Where do we start? Perhaps the injury list, or maybe the trade wire? The front office, head coach, players, trainers, OC, DC — someone has to be accountable for what happened in Arrowhead Stadium on Sunday. Someone, somehow has to stop what has been going on, and be accountable.
The Oakland Raiders defense played remarkable on the day. They raised the bar, and played very well. The Chief offense gained 111 yards on the day on 27 rushes. The Raiders recorded three sacks and four tackles for a loss. Add in nine hits that rattled QB Alex Smith, and that, my friends, is a step up for the Raider defense.
Continuing with the defense – the rattled Alex Smith was not pinpoint accurate against the Raiders as he had been in the five previous games. Smith was 14-of-31 for 128 yards. The Raider secondary caused some chaos for the new signal caller of the Chiefs.
Some notable individual performances:
Nick Roach was a one-man gang, making plays from sideline to sideline. He tallied eight solo tackles with one sack on the day.
Charles Woodson came up big on a fumble recovery set up by D.J. Hayden.
Sio Moore put a hit on Smith that resulted in a sack. Moore looks to become a solid player for the Raiders as he contributes to the cause more and more each week.
Secondary play was better than average and encouraging for the future. Tracy Porter, Woodson, and Hayden have all showed sparks and a light of improvement. The Raider secondary looked to communicate and play together for most of the game, which may have been the first time this year.
Marquette King has made Raiders fans forget about — what was the punter name the Raiders had last year? Eight punts on the day and a 51.8-yard average. His home run on the day was a 64-yard punt that flipped the field on the Chiefs.
Darren McFadden manned up and played, and looked to get stronger in the running game as the day moved on. Missing 24 games in six years is unheard of. A healthy McFadden has a tremendous upside and can take pressure off of the young Pryor.
Denarius Moore had an excellent day, catching five passes for 82 yards, including a sprint into the end zone. Moore is becoming consistent; last week against the Chargers, he grabbed five passes for 84 yards.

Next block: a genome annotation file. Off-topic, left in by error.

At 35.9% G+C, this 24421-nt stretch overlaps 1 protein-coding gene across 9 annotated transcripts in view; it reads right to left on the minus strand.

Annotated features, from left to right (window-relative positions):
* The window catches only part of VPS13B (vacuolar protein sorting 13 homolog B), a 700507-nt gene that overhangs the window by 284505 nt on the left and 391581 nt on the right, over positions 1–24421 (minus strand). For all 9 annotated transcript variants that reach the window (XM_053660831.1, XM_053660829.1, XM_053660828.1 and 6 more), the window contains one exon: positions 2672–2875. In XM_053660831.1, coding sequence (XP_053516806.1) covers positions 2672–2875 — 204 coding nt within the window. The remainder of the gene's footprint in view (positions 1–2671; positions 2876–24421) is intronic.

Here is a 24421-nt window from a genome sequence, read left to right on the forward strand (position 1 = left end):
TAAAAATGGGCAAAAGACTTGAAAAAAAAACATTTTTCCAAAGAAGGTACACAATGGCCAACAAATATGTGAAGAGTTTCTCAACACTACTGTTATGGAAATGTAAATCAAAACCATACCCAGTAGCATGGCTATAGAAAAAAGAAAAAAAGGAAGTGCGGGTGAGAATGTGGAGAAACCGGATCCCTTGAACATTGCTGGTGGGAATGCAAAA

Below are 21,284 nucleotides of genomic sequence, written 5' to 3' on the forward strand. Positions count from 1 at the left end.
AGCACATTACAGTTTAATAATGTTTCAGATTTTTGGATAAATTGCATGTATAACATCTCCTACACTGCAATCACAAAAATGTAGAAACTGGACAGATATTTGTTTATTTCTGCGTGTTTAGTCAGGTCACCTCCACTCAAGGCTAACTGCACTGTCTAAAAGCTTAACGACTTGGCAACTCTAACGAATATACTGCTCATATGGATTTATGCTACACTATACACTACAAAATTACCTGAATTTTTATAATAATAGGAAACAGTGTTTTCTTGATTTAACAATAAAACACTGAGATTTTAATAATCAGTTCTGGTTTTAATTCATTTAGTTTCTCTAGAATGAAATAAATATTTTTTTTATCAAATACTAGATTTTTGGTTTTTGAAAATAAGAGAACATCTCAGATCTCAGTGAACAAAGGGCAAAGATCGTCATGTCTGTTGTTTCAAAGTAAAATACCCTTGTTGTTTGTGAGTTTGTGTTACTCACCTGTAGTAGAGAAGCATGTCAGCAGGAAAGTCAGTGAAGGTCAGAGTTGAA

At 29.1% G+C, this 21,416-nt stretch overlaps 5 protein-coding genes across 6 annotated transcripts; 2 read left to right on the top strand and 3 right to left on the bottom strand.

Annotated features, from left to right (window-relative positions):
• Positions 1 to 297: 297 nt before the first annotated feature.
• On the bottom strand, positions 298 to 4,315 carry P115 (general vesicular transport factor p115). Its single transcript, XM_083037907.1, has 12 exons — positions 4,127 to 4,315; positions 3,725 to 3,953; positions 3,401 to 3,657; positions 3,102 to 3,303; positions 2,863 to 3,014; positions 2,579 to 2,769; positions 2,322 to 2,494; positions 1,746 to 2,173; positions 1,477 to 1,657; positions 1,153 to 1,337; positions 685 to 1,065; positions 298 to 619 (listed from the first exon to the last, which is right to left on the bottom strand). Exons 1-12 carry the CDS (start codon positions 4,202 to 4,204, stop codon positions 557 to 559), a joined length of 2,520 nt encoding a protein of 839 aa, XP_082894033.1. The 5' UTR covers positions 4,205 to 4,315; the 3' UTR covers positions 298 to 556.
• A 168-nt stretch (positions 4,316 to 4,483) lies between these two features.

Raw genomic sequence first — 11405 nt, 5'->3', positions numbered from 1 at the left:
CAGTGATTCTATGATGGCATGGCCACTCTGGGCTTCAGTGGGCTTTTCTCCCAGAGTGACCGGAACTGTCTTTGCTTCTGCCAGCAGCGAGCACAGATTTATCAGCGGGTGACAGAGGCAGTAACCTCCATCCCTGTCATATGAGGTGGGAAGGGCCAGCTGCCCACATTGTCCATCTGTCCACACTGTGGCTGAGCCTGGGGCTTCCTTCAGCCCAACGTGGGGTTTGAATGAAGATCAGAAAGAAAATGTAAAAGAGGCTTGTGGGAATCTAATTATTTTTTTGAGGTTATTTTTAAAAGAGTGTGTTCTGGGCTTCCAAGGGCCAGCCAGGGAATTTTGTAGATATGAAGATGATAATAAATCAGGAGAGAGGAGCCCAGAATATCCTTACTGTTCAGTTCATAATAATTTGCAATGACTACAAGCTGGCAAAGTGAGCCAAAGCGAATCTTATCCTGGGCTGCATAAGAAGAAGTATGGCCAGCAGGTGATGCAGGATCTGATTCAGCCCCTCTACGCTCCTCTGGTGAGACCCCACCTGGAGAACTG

Injuries for the Raiders have taken their toll. The offensive line may not have been the same for any game or preseason scrimmage this year. To get any consistency in offensive line play, the line has to practice together and work with each other in order to gel as one cohesive unit. With the Raiders injuries this season, one would think introductions are in order at the end of every practice and every quarter of each game.
Sunday, the Raiders had already lost Steve Wisniewski at center. Andre Gurode was starting his second game at center, and went down with a knee injury at halftime. Mike Brisiel took over at center, and the domino effect resulted — LT Kalif Barnes, LG Lucas Nix, C RG Lamar Mady, and RT Matt McCants.
Pryor was sacked 10 times on the day. You can point a finger at both the offensive line and Pryor. Both set up the formula for failure.
The second team doesn’t practice much during the week. They might get 10 reps, and the rest belong the first team. Yet, when the Raiders have to shuffle the entire unit, they can’t run the same plays as they did with the A teamers; three step drops, sprint outs, and bootlegs. Quick passes to get the ball out of Pryor’s hand fast, and relieve pressure on the QB by not expecting the o-line to hold those blocks for three second or more. Heck, even run McFadden — what a novel idea.
Fourth down and 48. When have you ever heard that in an NFL game? Eight delay of game penalties — who does that? Pryor was dazed and confused; while watching the game, he sat by himself, didn’t look at defensive alignment photos, and didn’t encourage his team. Communication became pouting, putting became attitude, and it was over. The things he has been doing well at he failed at this week.
Was there not a backup that could have stepped in for a series or two to get Pryor back on track? Oh yes, but he was traded. This is the NFL, a team need two qualities quarterbacks that the Raiders had Pryor and Matt Flynn. One goes down, the other steps in. The coaches worked with Pryor for how many years, and Flynn is a castoff after six months? Lesson learned. Turn the page!
Yes, quarterbacks get too much praise when things go well, and too much of the blame when things goes wrong. Pryor couldn’t shake his errors, and move on to the next play. He started off playing inside of himself – 7-of-9 for 100 yards passing. He had 60 yards rushing on the day. But as the game went on, he tried to do too much, playing outside of his scope and ability, throwing two interceptions that should never have been thrown that eventually sealed the game for the Chefs.
The Raiders lost the game; the Chiefs didn’t win it. Errors and bad decision gave the Chiefs the victory.
The Raiders coaching staff will have to do some soul searching. The half time adjustments did not fit the personnel nor the skill set of the players involved.
The Raiders can play back into the light. One day at a time, one game at a time.
Just win baby!